3. Cap'n Ken says:

    As both of you have hinted at, a real-world question becomes what the “typical user” is going to expect and how that user is going to behave. Of course, I think the “typical Internet user” still goes to a web site by entering the site’s name at Google … so figuring out what is “typical” can be tough.

    Perhaps what we’re talking about is link behavior in the Semantic Web sense. I tell you a link is “reference”, your browser has a default way of handling it and you as a user can customize the behavior. Less focus on what the link is supposed to do and more focus on what it’s supposed to mean.

  4. A new window typically tells me the link I’m following isn’t directly connected or owned by the site. I for one, can’t stand when a site uses new windows for their own content. GoDaddy is bad for this. I typically go there to adjust a setting and by the time I’m done I can have as many as 4 windows open, all owned by GoDaddy. BTW, I pondered this with my new blog site, and for now, I’m sticking to a simple rule, if it leads to a destination of mine (flickr, youtube, etc) same window, otherwise it gets a new window (maybe I’m wrong).

  5. Cap'n Ken says:

    Hey Strutton – welcome to the Wisdom.

    Yeah, GoDaddy is really a pain in the ass like that. Like you, I’ll be in trying to edit something, switch over to another non-GD window and then not know which GD window I needed to go back to. Frustrating, and apparently pointless.

    I think your approach at least has some logic to it. Users are either staying in “your world” and getting the same window or leaving it and getting a new one.

  6. Hey, Cap’n Ken,

    Just a quick note to ask you to give Snap Shots another chance because we’re far more than a simple preview.

    The whole point of Snap Shots is very much in line with what you’re discussing, but perhaps I can state it differently: the ideal user experience is to bring the information to them, on your site, and to send them away only as a last resort.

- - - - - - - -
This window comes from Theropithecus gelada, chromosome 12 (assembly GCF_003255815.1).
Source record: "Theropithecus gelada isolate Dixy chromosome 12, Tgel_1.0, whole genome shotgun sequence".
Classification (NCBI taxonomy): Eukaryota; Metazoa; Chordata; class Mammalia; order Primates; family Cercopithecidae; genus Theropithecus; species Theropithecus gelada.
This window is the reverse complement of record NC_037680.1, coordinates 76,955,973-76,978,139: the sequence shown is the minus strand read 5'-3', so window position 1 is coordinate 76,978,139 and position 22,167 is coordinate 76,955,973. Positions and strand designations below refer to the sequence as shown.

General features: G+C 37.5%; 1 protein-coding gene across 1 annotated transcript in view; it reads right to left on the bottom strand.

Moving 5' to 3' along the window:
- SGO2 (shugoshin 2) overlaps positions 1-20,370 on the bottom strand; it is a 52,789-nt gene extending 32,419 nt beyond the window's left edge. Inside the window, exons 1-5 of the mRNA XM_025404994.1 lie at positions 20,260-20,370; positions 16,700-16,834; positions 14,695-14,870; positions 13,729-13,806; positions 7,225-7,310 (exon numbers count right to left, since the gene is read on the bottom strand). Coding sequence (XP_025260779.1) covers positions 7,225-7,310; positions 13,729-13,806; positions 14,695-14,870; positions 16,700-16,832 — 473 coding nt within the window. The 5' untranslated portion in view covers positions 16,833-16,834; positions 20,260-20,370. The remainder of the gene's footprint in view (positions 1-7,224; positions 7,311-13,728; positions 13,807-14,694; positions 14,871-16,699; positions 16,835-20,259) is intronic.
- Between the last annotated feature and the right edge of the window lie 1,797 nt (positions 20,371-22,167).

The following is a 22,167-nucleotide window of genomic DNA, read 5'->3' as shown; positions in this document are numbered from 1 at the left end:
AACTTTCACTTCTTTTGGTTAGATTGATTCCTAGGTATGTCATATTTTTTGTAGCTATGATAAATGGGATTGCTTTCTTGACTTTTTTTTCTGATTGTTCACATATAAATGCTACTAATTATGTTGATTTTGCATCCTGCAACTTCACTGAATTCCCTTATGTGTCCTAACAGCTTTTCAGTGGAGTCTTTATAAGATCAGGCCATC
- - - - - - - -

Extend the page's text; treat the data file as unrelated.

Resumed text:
The simplest Snap Shot is PreviewShot, the website preview function you see so frequently on TechCrunch, but there are 11 others which are huge functional upgrades.

    *RSS Shot, for example, allows you to skim a blogroll and just read the current RSS feeds

    *MapShot displays a Google map off a link

    *StockShot shows a current stock chart

    I encourage you to visit http://www.snap.com/hotshots to see how we handle video, audio, Wikipedia, and even World of Warcraft.

    Best,

    Paul

  7. Cap'n Ken says:

    Hi Paul – Thanks for the response. It might have been more accurate for me to say that in practice now the Snap Shots are annoying and rather useless. The annoying part is that they are triggered by a rollover, which isn’t necessarily intent to launch them, and the rather useless part comes in the prevalence of web site previews being the content.

    But you’re right that some of the functionality is well-suited for that kind of flow I’m talking about. The map display is a good example, because you can get good context within the preview window. Same deal with a stock chart.

    My impression right now as a user, though, is that Snap Shots are clutter and don’t offer value. And that’s based on previous experience where they show up when I’m not trying to invoke them and they haven’t offered value because they tend to be the web site preview. So that negative impression leads me to avoid triggering them; it doesn’t call me to see what’s underneath.

    TechCrunch no doubt is an early user, though, and I’m probably an early adopter. As you iterate, I’m sure you’re focusing on making the triggers more explicit and the content more valuable so the mass-market sites and users don’t get soured by missed expectations.

    I’ll check out the suite of shots you offer.

  8. Dave says:

    Even a more egregious violation in my mind is javascript links that DON’T open up in a new window. Then when you do try to open them in a new window they come up invalid.

    I don’t mind sites that add the open in new window command to links. I can always close the extra windows.